NSO subsidiary companies involved in intercepting drones and hacking IoT devices
A petition filed to the Tel Aviv District Court provides a glimpse into the NSO Group’s widespread activities. Wayout is the most secretive of them all, and its founder is the group’s president’s brother
A petition filed to the Tel Aviv District Court by some of the NSO Group’s subsidiaries has provided a glimpse into the group’s widespread activities. The three groups who filed the petition are Gotlib Holdings and two other smaller companies that remain under its control, and according to estimates, jointly employ around 40 people.
Gotlib and the two smaller companies - Wayout Group and Convexum Ltd - filed a request to the court through Advs. Dr. Shlomo Nass, Shai Glickman, and Yonatan Gamernik, and along with the support from NSO’s foreign shareholders, announced that they wish to break away from the group by appointing a trustee, claiming that NSO CEO Shalev Hulio is trying to saddle them with the company's hefty $460 million debts. The decision indicates that the applicants were engaged in developing defensive cyber products, while it is well-known that other NSO Group subsidiaries are engaged in developing and marketing offensive cyber products.
Shiri Dolev, the president of the NSO Group. Photo: Gabi Kessler
Tel Aviv District Court Judge Hagai Brenner ruled that “the bitter conflict between the controlling shareholders, can be likened to a ship rocking in a stormy sea with two captains on board, who disagree as to how to find the safest route ashore. This fact in itself supports the conclusion that a temporary trustee should be appointed immediately.”
The first company is Convexum, which has developed the ability to intercept enemy drones. The company has developed the capability to hack into and control the communication system between the drone and its operator. NSO Group executives commented in the past on how Convexum’s acquisition provided it with a new route that differs from its main activity in the offensive cyber arena.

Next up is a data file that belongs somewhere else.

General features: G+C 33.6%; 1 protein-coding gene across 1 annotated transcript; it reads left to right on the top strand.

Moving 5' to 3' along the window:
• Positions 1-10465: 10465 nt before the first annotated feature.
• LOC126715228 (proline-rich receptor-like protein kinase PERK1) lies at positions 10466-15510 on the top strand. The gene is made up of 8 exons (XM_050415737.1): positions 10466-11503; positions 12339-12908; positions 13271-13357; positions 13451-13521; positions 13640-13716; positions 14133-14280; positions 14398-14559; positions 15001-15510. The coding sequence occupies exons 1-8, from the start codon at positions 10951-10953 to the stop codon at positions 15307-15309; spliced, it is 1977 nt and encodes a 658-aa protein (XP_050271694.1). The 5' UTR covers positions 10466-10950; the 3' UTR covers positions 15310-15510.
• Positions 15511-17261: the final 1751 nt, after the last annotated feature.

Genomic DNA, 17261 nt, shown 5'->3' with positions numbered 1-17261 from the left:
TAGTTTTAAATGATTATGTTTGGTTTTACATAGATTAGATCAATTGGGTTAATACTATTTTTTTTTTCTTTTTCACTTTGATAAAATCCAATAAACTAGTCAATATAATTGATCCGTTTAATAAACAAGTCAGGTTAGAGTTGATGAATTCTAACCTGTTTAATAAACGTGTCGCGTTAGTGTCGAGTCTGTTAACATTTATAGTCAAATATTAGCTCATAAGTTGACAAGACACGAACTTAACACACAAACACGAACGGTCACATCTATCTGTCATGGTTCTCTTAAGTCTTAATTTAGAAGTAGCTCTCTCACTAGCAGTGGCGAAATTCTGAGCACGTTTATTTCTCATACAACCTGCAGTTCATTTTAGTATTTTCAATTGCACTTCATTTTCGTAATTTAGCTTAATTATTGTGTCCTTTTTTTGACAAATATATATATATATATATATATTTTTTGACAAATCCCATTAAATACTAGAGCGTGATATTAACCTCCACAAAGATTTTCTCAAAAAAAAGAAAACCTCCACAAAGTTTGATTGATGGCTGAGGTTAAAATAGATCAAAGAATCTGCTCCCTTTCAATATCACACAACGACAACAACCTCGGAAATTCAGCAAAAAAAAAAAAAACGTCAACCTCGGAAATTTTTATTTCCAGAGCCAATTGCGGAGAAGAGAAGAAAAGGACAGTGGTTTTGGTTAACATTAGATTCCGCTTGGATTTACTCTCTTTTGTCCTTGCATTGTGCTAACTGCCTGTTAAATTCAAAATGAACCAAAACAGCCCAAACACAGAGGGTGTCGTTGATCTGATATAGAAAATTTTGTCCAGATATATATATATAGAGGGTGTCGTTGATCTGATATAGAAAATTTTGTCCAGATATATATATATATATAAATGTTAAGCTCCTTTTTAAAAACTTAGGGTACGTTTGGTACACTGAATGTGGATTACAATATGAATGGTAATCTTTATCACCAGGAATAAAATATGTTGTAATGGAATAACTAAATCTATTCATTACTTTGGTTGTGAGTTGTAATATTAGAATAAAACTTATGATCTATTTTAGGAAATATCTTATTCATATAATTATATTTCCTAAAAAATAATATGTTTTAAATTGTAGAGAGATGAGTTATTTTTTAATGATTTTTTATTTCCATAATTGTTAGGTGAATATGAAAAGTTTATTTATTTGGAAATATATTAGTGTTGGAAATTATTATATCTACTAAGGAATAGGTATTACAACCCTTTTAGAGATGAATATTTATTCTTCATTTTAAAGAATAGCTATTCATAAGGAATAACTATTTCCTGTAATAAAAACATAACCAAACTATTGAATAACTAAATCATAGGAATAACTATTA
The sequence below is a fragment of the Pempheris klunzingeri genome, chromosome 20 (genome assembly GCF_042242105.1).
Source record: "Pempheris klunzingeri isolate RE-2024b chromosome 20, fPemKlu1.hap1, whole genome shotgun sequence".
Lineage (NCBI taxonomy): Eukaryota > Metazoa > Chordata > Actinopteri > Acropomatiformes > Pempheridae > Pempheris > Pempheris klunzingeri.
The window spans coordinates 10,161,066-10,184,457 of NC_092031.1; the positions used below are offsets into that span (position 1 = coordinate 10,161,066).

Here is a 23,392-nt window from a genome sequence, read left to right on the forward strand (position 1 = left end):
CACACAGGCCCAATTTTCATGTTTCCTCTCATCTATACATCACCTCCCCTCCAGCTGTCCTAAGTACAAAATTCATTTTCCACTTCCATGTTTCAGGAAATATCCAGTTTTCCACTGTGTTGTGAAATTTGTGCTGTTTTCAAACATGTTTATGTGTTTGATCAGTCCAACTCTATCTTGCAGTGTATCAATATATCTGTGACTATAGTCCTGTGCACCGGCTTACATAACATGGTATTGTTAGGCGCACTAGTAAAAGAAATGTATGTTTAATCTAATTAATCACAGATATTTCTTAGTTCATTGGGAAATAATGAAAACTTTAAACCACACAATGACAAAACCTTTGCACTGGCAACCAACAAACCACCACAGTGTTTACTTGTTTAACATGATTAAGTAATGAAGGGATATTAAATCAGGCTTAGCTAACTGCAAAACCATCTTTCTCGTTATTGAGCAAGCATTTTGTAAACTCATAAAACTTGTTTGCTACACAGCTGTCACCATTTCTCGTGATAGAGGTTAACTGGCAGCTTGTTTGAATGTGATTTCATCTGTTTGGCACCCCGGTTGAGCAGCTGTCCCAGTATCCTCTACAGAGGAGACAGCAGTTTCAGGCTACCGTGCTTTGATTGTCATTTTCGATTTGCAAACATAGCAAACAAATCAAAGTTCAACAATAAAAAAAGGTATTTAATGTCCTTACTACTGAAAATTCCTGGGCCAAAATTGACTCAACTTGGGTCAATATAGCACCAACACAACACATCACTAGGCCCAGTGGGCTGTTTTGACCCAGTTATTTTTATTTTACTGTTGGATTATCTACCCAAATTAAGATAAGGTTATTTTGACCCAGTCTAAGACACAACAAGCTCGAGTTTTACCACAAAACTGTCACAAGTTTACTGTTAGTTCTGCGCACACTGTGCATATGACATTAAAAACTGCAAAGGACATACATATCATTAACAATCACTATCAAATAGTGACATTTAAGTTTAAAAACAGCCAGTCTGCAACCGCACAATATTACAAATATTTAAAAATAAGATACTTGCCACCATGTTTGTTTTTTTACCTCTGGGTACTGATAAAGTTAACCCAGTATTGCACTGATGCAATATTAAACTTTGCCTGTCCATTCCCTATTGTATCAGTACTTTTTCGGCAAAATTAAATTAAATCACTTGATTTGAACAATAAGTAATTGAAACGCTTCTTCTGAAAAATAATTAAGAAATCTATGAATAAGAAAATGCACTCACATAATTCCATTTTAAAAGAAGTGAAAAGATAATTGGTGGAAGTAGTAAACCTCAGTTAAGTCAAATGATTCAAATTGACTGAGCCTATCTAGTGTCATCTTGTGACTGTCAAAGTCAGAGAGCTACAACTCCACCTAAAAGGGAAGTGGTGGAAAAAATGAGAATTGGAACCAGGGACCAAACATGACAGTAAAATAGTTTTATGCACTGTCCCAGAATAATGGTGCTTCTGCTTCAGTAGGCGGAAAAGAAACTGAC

When Convexum announced its new system - named Eclipse - it claimed that it cost hundreds of thousands of dollars, provided protection over an area as wide as a soccer stadium, and could intercept an enemy drone within a few seconds.
The NSO Group has claimed that a number of countries have acquired the technology. However, Convexum, which was acquired in February 2020 for $60 million according to a NSO report, only managed to raise a small sum of $2.5 million.
The second even more secretive company, Wayout, builds tools to penetrate IoT (the Internet of Things) devices.
Wayout provides few details on its activity, but is relevant to many organizations, including hospitals and infrastructure companies, who must deal with hackers and cyberattacks. Wayout’s founder Gil Dolev is the brother of NSO Group President Shiri Dolev. The company raised funds from NSO founders.
On the company’s LinkedIn page, it claims the following: “today’s digitally-connected world holds enormous potential to create breakthroughs in intelligence gathering methods and expand on the types of intelligence you can gather. The data that goes through our everyday connected devices is ever-increasing in quality, diversity, and availability. This makes it a powerful tool for law enforcement and intelligence agencies to prevent homeland threats with speed and accuracy.”
Wayout also writes that it “strengthens agencies with innovative technologies that leverage the diverse IoT landscape to maximum intelligence gathering. Our technologies enable access to previously hidden and unknown sources of intelligence to neutralize risks and ultimately, save lives.”
According to estimates, the company was sold to the NSO Group for $20 million, with Gil Dolev being its main controlling shareholder.